Q&A: RICK JACOBS, Courage Campaign 14 orgs’ progressive advice for CA propositionsWritten on November 6th, 2012
The final day to vote in this year’s elections is Tuesday November 6th. Last week I talked with Tom Hayden. Despite failures and frustrations, Tom believes the BARACK OBAMA accomplished more than he gets credit for and that his re-election is critical to many of the issues progressives care about.
YES 30 !!!!
NO 32 !!!!
ALSO: November 2005 with 1972 Democratic presidential candidate GEORGE McGOVERN, who passed away two weeks ago today. As a 24 year old, I worked on his national staff. In fact, I moved to Los Angeles for the first time to run the campaign in what was then the 52nd Assembly district, the most conservative Democratic district in the state at the time.
I recorded the interview with McGovern on the occasion of the release of ONE BRIGHT, SHINING MOMENT: The Forgotten Summer of George McGovern, a documentary on the 1972 campaign I highly recommend you watch on DVD.
Q&A: Eduardo Galeano, Latin America’s most acclaimed writersWritten on August 17th, 2009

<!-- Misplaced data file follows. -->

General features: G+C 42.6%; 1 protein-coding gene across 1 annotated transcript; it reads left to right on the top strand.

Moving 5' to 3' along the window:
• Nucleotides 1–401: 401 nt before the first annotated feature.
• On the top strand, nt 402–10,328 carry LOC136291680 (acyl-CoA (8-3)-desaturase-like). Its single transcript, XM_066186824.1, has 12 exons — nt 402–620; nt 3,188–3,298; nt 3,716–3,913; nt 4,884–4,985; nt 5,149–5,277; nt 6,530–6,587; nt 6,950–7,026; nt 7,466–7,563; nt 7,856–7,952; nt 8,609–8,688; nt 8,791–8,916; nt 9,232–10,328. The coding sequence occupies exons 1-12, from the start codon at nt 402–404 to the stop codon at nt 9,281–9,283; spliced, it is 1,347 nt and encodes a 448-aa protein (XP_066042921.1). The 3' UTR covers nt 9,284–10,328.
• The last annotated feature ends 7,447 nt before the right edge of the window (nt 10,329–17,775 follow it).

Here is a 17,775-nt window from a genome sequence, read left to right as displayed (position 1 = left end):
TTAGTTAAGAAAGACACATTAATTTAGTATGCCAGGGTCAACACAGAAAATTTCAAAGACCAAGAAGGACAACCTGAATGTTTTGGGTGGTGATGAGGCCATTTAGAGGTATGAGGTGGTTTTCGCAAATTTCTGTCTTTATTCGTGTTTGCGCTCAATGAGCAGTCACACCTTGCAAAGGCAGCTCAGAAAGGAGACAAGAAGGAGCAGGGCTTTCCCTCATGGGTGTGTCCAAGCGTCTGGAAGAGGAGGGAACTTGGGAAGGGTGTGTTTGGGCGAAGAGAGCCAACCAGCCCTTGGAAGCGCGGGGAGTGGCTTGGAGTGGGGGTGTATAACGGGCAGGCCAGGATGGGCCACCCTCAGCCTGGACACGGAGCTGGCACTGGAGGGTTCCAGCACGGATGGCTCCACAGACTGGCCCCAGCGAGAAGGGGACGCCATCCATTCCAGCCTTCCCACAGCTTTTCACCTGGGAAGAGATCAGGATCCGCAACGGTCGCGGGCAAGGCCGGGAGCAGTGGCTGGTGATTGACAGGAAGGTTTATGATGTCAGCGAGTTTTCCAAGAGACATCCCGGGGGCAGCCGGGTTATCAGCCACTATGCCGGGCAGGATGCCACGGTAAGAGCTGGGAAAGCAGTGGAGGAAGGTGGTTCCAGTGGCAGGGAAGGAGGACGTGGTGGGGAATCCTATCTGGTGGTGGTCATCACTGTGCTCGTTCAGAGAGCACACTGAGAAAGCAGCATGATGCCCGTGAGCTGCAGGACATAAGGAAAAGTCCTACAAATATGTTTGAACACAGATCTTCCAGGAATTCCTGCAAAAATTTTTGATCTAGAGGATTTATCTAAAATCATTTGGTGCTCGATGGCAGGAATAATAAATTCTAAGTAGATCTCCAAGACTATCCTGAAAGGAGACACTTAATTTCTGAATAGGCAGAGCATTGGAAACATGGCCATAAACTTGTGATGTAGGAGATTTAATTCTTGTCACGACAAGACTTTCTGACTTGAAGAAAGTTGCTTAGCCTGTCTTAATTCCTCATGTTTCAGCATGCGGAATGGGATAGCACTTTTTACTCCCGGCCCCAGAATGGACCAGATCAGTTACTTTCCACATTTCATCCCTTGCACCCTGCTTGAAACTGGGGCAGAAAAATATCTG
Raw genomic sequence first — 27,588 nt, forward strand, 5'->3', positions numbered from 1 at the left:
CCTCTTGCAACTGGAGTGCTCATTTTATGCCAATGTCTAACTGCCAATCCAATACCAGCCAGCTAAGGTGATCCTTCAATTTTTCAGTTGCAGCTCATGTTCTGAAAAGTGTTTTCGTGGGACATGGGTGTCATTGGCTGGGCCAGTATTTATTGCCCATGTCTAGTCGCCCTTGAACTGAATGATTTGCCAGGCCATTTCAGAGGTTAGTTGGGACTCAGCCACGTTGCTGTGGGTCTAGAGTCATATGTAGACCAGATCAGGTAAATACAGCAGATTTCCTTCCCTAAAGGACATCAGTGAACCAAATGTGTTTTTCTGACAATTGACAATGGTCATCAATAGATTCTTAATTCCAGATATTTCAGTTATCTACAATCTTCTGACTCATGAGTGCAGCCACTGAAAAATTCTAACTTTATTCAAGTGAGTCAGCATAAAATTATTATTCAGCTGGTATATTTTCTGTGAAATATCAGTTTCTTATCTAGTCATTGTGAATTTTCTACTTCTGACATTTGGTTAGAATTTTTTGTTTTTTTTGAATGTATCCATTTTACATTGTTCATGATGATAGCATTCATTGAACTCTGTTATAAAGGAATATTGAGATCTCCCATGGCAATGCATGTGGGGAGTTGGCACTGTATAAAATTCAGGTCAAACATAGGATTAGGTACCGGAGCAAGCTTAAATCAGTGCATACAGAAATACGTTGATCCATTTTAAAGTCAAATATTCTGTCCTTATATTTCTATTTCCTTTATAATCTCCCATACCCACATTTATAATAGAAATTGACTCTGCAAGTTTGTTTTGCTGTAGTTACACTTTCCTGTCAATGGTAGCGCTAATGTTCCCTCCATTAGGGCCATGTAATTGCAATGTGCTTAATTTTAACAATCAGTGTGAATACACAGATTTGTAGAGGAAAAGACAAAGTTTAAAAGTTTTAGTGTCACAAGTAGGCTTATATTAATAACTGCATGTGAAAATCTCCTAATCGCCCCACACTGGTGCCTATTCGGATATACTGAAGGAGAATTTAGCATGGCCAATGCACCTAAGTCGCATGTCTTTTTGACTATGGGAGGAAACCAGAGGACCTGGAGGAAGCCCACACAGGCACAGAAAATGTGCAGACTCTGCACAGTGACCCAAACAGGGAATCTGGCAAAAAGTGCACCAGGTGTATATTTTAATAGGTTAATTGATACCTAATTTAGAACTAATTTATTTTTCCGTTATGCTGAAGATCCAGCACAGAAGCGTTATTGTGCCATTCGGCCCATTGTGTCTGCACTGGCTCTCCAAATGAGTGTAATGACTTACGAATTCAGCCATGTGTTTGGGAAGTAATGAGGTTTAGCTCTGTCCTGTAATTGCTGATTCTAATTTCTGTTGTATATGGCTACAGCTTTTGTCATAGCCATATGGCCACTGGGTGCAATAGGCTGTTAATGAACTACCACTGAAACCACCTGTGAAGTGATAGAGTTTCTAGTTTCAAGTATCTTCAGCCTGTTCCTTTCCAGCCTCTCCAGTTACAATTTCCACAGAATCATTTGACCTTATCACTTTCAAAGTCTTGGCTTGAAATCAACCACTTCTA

It is my privilege to have Latin America's most acclaimed writers, EDUARDO GALEANO. I confess I was not aware of him until Hugo Chavez presented Barack Obama with one of his books. For that introduction, I thank the Venzuelan President. GALEANO's works are a unique blend of history, fiction, journalism and political analysis, and his life is so much more than that.
Born in Uruguay in 1940, EDUARDO GALEANO began writing newspaper articles as a teenager, by the age of 20 he became Editor-in-Chief of LaMarcha. A few years later, he took the top post at Montevideo's daily newspaper Epocha. At 31, he wrote his most famous book - Chavez gift -- The Open Veins Of Latin America: Five Centuries Of The Pillage Of A Continent.
After the 1973 military coup in Uruguay, GALEANO was imprisoned and forced to leave the country. He settled in Argentina where he founded and edited a cultural magazine, Crisis. After the 1976 military coup there, he moved to Spain where he began his classic work Memory of Fire, a three-volume narrative of the history of America, North and South. He eventually returned home to his native Uruguay where he now lives.